WASHINGTON — Six weeks before the anti-secrecy organization WikiLeaks published an archive of hacked Democratic National Committee emails ahead of the Democratic convention, the organization's founder, Julian Assange, foreshadowed the release — and made it clear that he hoped to harm Hillary Clinton's chances of winning the presidency.
Assange's remarks in a June 12 interview underscored that for all the drama of the discord that the disclosures have sown among supporters of Bernie Sanders — and of the unproven speculation that the Russian government provided the hacked data to WikiLeaks in order to help Donald Trump — the disclosures are also the latest chapter in the long-running tale of Assange's battles with the Obama administration.
In the interview, Assange told a British television host, Robert Peston of the ITV network, that his organization had obtained "emails related to Hillary Clinton which are pending publication," which he pronounced "great." He also suggested that he not only opposed her candidacy on policy grounds but also saw her as a personal foe.
At one point, Peston said: "Plainly, what you are saying, what you are publishing, hurts Hillary Clinton. Would you prefer Trump to be president?"
Assange replied that what Trump would do as president was "completely unpredictable." By contrast, he thought it was predictable that Clinton would wield power in two ways he found problematic.
First, citing his "personal perspective," Assange accused Clinton of having been among those pushing to indict him after WikiLeaks disseminated a quarter of a million diplomatic cables during her tenure as secretary of state.
"We do see her as a bit of a problem for freedom of the press more generally," Assange said.
(The cables, along with archives of military documents, were leaked by Pvt. Chelsea Manning, then known as Bradley Manning, who is serving a 35-year prison sentence. WikiLeaks also provided the documents to news outlets, including The New York Times. Despite a criminal investigation into Assange, he has not been charged; the status of that investigation is murky.)
In addition, Assange criticized Clinton for pushing to intervene in Libya in 2011 when Moammar Gadhafi was cracking down on Arab Spring protesters; he said that the result of the NATO air war was Libya's collapse into anarchy, enabling the Islamic State to flourish.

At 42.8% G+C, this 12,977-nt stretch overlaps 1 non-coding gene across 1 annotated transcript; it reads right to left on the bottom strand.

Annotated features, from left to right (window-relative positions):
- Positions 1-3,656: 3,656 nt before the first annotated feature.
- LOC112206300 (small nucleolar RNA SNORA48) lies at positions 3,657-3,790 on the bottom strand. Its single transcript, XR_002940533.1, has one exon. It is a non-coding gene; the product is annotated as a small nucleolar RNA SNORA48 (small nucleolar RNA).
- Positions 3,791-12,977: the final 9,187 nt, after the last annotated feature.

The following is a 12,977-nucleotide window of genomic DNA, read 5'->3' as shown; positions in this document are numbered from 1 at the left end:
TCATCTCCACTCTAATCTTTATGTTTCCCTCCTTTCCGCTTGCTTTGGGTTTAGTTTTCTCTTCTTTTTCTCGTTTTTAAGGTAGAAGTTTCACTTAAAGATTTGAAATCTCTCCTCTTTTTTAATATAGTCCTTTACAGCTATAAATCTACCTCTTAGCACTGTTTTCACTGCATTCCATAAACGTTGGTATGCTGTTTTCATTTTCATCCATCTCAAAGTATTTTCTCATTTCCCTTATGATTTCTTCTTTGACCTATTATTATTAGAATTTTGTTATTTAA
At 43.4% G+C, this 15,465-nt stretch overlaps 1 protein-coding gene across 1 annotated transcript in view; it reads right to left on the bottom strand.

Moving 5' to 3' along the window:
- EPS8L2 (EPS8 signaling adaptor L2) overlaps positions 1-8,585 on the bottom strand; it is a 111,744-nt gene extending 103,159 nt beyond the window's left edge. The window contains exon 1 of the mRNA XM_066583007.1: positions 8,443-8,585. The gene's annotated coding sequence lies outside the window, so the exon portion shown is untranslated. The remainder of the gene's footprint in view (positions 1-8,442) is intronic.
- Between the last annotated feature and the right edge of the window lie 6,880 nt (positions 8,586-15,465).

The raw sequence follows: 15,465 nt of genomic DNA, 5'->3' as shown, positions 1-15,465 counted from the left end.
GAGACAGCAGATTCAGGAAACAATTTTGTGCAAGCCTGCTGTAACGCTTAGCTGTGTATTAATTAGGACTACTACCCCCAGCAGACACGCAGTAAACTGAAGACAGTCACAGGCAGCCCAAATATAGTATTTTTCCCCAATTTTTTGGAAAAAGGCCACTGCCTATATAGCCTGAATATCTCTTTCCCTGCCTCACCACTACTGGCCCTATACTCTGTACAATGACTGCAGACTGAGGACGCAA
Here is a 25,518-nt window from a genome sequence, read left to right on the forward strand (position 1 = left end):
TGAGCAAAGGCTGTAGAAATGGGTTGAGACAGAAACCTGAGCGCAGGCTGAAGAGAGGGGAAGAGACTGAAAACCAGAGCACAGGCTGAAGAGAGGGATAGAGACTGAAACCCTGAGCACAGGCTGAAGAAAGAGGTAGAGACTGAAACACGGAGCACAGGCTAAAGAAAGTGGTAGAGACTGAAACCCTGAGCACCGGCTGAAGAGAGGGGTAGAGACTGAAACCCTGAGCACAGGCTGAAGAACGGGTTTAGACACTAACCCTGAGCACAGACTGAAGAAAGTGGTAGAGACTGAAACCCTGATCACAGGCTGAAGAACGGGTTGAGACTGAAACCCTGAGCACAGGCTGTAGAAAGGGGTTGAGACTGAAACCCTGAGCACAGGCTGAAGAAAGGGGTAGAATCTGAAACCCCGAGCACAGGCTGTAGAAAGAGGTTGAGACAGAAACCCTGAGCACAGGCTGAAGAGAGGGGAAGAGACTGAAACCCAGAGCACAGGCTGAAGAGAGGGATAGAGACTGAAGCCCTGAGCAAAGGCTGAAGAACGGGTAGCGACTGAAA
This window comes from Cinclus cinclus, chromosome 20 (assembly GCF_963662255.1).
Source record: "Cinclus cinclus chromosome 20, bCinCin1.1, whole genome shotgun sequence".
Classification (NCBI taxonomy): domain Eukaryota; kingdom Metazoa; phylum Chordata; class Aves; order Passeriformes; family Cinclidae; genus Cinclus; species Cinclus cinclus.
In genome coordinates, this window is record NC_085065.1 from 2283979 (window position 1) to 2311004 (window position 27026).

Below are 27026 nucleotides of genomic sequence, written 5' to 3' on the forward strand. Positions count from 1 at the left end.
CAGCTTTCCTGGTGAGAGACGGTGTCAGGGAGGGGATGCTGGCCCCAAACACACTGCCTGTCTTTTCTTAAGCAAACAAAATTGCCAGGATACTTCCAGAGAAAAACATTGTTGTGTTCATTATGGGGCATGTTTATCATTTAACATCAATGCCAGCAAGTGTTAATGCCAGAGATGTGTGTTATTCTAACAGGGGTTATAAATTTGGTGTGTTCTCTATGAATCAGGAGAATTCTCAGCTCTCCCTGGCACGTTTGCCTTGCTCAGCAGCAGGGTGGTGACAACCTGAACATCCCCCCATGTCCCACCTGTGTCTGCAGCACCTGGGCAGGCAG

"She has a long history of being a liberal war hawk, and we presume she is going to proceed" with that approach if elected president, he said.
In February, Assange said in an essay that a vote for Clinton to become president amounted to "a vote for endless, stupid war."
Efforts to reach Assange for comment were unsuccessful, and a Clinton campaign spokesman did not respond to an inquiry. In November 2010, when WikiLeaks and its media partners began publishing the cables, Clinton strongly condemned it.
"In addition to endangering particular individuals, disclosures like these tear at the fabric of the proper function of responsible government," she said then.
Assange's remarks last month received only scattered attention, in part because in the interview Peston appeared to mistakenly assume that WikiLeaks had obtained still-undisclosed emails from the private server Clinton had used while secretary of state and kept cutting Assange off to ask about it.
But it now seems clearer that Assange was trying to talk about the Democratic National Committee emails.
(The confusion stemmed in part because Assange said in the interview that WikiLeaks had "published" her State Department emails. But it made a copy of the ones the department posted on its website and made them easier to search.)
Assange spoke from the Ecuadorean Embassy in London, where he has been holed up for four years. Sweden is seeking his extradition for an investigation into sexual misconduct allegations; his supporters have expressed fear that if he is arrested, he could be sent to the United States and prosecuted for publishing leaked documents.
After the Democratic chairwoman, Rep. Debbie Wasserman Schultz, resigned Monday when Sanders supporters reacted angrily to revelations in the emails that party officials had privately rooted for Clinton to win the presidential nomination, Assange told the news program "Democracy Now!" that he timed their release to coincide with the Democratic convention.
"Often it's the case that we have to do a lot of exploration and marketing of the material we publish ourselves to get a big political impact for it," he said. "But in this case, we knew, because of the pending DNC, because of the degree of interest in the U.S. election, we didn't need to establish partnerships with The New York Times or The Washington Post."
Asked on that program whether the Russian government had given him the emails, Assange said that he never revealed sources but also that "no one knows who our source is." He also said the Democratic National Committee might have been hacked on multiple occasions by different intruders.